Tennyson's Maud

Joseph Millson reads Alfred, Lord Tennyson's 1855 dark and lyrical poem Maud to celebrate the 200th anniversary of the poet's birth.

A disturbed young man roams the windswept hills, haunted by his father's suicide and his mother's early death.

He blames his father's old friend, the lord of the Hall, for his ruin.

The young man was betrothed to Maud, the lord's daughter, when they were children, but she and her family left the area after the suicide.

But now there are workmen up at the Hall - Maud has come home.

With Kathryn Nutbeem.

Sound design by Christopher Shutt.

Directed by Abigail le Fleming.

Episodes

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Broadcast
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CS20090726
CS2009072620090801
20131003 (BBC7)
20131004 (BBC7)

Joseph Millson reads Alfred, Lord Tennyson's 1855 dark and lyrical poem Maud to celebrate the 200th anniversary of the poet's birth.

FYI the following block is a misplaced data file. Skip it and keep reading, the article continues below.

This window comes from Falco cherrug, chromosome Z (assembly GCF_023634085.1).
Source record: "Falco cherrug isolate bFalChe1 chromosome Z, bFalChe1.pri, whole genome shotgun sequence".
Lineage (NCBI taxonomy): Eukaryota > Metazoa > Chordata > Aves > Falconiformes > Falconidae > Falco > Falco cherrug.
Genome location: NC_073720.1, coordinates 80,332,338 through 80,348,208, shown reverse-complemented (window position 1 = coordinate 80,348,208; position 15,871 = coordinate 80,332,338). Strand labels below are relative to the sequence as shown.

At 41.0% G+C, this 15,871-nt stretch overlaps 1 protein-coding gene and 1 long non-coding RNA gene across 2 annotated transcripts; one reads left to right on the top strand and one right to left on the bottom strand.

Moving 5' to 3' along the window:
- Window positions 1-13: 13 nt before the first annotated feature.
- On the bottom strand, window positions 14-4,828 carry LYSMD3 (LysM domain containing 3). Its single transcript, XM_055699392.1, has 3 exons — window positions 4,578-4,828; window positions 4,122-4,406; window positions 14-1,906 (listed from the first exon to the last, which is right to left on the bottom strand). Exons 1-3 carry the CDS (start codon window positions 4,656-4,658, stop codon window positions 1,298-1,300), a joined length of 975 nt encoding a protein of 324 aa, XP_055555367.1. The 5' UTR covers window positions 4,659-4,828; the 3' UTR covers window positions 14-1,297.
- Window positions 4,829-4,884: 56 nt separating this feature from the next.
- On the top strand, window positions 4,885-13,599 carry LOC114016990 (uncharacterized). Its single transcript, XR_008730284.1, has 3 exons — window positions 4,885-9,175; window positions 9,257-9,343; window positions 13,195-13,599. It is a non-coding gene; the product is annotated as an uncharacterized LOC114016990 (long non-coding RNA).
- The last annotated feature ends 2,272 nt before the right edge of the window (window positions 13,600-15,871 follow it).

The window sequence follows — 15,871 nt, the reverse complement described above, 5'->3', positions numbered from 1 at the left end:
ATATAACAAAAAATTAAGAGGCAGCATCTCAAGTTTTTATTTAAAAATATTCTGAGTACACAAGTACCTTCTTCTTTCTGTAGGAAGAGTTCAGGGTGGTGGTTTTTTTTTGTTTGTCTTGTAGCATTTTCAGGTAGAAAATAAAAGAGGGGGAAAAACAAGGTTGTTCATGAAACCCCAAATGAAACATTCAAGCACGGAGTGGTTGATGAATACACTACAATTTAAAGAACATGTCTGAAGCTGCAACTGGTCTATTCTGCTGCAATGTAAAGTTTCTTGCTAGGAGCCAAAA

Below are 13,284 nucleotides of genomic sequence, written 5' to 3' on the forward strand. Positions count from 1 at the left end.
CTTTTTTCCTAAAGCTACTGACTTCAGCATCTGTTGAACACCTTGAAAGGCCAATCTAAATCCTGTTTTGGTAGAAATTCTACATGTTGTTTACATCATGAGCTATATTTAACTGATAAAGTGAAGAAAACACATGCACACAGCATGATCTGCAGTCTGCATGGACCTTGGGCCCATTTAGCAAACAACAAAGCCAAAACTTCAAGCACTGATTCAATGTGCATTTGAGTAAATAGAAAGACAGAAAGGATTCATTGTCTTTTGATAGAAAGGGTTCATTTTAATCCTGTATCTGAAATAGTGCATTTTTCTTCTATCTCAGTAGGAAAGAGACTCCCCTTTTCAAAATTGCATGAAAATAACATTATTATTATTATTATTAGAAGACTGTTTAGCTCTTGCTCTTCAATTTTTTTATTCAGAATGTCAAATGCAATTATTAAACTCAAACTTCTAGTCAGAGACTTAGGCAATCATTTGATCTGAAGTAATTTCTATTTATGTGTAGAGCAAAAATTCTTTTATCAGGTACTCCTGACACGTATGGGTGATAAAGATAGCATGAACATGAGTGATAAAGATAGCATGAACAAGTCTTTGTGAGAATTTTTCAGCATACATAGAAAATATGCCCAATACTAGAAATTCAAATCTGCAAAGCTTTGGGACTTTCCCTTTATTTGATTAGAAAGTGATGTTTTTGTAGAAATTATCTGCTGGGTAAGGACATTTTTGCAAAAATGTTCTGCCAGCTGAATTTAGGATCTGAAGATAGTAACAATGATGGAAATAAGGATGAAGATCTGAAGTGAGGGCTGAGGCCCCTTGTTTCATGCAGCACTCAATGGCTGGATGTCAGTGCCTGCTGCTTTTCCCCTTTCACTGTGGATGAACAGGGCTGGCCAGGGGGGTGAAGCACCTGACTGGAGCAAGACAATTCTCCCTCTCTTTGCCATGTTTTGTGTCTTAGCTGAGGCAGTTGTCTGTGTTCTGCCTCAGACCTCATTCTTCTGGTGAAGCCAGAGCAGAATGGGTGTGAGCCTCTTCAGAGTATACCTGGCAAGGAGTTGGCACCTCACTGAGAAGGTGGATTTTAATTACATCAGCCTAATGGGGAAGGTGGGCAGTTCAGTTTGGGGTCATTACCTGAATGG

A disturbed young man roams the windswept hills, haunted by his father's suicide and his mother's early death.

He blames his father's old friend, the lord of the Hall, for his ruin.

The young man was betrothed to Maud, the lord's daughter, when they were children, but she and her family left the area after the suicide.

But now there are workmen up at the Hall - Maud has come home.

With Kathryn Nutbeem.

Sound design by Christopher Shutt.

Directed by Abigail le Fleming.Joseph Millson reads Alfred, Lord Tennyson's 1855 dark and lyrical poem Maud.

CS20090801
CS* *2009072620090801

Joseph Millson reads Alfred, Lord Tennyson's 1855 dark and lyrical poem Maud to celebrate the 200th anniversary of the poet's birth.

A disturbed young man roams the windswept hills, haunted by his father's suicide and his mother's early death.

He blames his father's old friend, the lord of the Hall, for his ruin.

The young man was betrothed to Maud, the lord's daughter, when they were children, but she and her family left the area after the suicide.

But now there are workmen up at the Hall - Maud has come home.

With Kathryn Nutbeem.

Sound design by Christopher Shutt.

Directed by Abigail le Fleming.